It’s hard to find a window at Crisis Ministries’ current building on Meeting Street, but that’s all about to change for this 27-year-old nonprofit. On Oct. 18, Crisis Ministries will break ground on a new energy-effecient facility.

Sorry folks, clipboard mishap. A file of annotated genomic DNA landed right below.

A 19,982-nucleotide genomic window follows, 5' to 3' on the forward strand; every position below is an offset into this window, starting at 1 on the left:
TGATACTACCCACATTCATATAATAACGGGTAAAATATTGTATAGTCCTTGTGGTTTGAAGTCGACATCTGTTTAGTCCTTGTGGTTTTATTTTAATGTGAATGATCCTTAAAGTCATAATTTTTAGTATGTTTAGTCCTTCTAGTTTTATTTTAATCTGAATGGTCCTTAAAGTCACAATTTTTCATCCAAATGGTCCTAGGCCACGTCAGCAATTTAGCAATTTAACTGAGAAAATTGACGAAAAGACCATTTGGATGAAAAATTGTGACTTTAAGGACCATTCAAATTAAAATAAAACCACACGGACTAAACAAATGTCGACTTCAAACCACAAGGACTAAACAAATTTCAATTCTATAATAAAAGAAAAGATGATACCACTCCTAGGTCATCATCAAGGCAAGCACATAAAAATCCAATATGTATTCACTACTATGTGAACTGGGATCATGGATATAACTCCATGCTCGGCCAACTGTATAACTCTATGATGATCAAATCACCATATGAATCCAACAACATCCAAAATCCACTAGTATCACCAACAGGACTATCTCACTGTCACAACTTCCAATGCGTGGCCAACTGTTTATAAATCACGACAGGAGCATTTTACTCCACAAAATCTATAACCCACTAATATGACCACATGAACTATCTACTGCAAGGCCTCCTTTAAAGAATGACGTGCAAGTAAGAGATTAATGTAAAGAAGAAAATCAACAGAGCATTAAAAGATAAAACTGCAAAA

Like the majority of shelters around the nation, Crisis Ministries operates out of a donated warehouse space, transformed to house a commercial kitchen, group bathrooms, and a medical clinic. “Every space is multipurpose and not necessarily in a good way,” explains CEO Stacey Denaux. “This building was old to begin with, and it’s been heavily used. It’s sort of worn itself out.”
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